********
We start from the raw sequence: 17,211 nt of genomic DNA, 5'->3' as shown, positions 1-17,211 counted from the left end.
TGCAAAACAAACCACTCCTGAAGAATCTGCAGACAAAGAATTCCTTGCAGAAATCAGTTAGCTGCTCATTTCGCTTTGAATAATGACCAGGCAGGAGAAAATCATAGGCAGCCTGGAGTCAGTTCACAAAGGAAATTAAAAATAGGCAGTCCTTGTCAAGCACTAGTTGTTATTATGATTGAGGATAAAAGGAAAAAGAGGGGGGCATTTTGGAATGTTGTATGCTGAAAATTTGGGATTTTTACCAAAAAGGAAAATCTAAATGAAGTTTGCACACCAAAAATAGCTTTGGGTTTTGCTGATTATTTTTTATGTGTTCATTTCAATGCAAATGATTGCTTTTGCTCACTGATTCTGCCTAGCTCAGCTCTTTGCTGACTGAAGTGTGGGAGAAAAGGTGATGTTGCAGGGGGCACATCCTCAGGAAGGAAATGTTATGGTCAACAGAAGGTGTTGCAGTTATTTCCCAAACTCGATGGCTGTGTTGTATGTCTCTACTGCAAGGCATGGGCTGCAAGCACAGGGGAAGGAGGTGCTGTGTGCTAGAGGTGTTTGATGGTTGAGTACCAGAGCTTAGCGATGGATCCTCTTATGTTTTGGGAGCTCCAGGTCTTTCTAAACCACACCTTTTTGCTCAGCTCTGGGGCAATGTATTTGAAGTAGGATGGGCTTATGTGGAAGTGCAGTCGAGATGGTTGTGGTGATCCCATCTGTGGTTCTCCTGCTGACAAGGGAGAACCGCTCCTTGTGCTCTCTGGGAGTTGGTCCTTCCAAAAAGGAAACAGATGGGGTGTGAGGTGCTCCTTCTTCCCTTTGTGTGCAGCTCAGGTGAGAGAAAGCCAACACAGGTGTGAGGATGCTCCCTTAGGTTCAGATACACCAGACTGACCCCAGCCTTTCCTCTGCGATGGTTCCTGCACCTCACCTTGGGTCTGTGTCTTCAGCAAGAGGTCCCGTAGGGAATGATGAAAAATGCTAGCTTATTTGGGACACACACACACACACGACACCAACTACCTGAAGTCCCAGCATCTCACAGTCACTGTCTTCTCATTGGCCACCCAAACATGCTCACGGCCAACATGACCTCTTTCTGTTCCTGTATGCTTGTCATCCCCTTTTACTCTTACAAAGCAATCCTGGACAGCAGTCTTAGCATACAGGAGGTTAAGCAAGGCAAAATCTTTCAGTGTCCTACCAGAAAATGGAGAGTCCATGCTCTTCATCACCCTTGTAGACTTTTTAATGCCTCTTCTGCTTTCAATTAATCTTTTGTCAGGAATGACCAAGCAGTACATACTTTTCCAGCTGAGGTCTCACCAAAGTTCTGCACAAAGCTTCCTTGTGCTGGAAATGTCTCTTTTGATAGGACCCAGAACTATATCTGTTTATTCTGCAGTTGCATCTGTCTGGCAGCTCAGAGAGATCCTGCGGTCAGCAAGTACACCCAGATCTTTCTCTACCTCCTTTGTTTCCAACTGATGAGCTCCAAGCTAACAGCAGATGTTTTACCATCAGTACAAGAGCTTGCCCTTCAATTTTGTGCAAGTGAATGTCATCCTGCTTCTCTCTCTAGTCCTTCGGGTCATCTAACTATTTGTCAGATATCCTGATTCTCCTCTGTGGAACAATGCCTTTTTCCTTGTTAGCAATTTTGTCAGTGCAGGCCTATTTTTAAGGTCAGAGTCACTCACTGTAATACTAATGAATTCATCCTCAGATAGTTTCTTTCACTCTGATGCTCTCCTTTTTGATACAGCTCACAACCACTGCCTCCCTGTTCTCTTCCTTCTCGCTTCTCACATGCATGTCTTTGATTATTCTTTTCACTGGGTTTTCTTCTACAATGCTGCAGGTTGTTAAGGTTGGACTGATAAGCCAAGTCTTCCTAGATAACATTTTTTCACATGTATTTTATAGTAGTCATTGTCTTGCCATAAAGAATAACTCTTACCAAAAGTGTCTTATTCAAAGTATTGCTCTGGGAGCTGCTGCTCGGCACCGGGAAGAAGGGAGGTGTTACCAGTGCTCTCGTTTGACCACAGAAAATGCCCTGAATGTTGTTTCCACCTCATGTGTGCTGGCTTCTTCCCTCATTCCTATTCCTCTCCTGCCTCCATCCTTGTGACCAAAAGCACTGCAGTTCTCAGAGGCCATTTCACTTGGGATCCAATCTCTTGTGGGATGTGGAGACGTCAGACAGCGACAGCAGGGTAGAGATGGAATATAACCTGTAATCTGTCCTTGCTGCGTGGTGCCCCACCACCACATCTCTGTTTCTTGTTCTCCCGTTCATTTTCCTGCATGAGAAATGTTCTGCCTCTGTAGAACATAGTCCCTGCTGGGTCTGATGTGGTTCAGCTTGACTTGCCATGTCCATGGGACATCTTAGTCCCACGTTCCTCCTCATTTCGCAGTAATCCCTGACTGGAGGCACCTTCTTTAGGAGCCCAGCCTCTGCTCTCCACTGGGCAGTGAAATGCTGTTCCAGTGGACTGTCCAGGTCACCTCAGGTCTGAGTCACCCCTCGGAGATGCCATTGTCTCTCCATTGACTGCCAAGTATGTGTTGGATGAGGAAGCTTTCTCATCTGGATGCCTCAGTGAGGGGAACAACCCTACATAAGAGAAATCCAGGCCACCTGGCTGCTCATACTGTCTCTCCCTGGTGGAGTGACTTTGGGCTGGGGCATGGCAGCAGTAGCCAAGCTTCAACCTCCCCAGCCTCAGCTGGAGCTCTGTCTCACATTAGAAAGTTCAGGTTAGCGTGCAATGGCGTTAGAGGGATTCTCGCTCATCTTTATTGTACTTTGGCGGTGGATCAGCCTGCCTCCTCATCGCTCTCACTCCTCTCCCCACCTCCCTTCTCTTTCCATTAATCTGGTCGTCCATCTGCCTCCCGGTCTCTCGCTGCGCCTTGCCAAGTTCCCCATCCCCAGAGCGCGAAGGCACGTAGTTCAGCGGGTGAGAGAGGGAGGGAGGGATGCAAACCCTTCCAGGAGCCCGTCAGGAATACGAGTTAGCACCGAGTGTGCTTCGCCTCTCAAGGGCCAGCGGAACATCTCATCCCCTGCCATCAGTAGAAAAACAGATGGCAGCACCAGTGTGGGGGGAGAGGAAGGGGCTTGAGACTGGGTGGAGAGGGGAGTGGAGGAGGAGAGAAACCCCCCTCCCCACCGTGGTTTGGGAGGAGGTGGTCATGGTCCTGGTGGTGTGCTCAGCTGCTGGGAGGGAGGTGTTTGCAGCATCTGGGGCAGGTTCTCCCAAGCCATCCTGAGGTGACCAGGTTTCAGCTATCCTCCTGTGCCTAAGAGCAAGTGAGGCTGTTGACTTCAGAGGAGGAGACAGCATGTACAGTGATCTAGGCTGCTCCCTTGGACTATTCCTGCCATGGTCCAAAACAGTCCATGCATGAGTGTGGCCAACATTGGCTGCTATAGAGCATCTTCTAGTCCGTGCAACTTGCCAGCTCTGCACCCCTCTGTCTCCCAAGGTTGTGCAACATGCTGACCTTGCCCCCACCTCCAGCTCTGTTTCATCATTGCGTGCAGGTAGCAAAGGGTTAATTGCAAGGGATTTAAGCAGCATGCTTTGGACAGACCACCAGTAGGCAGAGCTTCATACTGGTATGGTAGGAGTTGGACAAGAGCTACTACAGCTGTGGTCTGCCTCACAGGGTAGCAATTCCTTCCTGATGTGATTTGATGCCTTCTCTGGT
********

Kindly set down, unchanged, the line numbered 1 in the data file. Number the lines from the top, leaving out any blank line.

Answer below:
We start from the raw sequence: 17,211 nt of genomic DNA, 5'->3' as shown, positions 1-17,211 counted from the left end.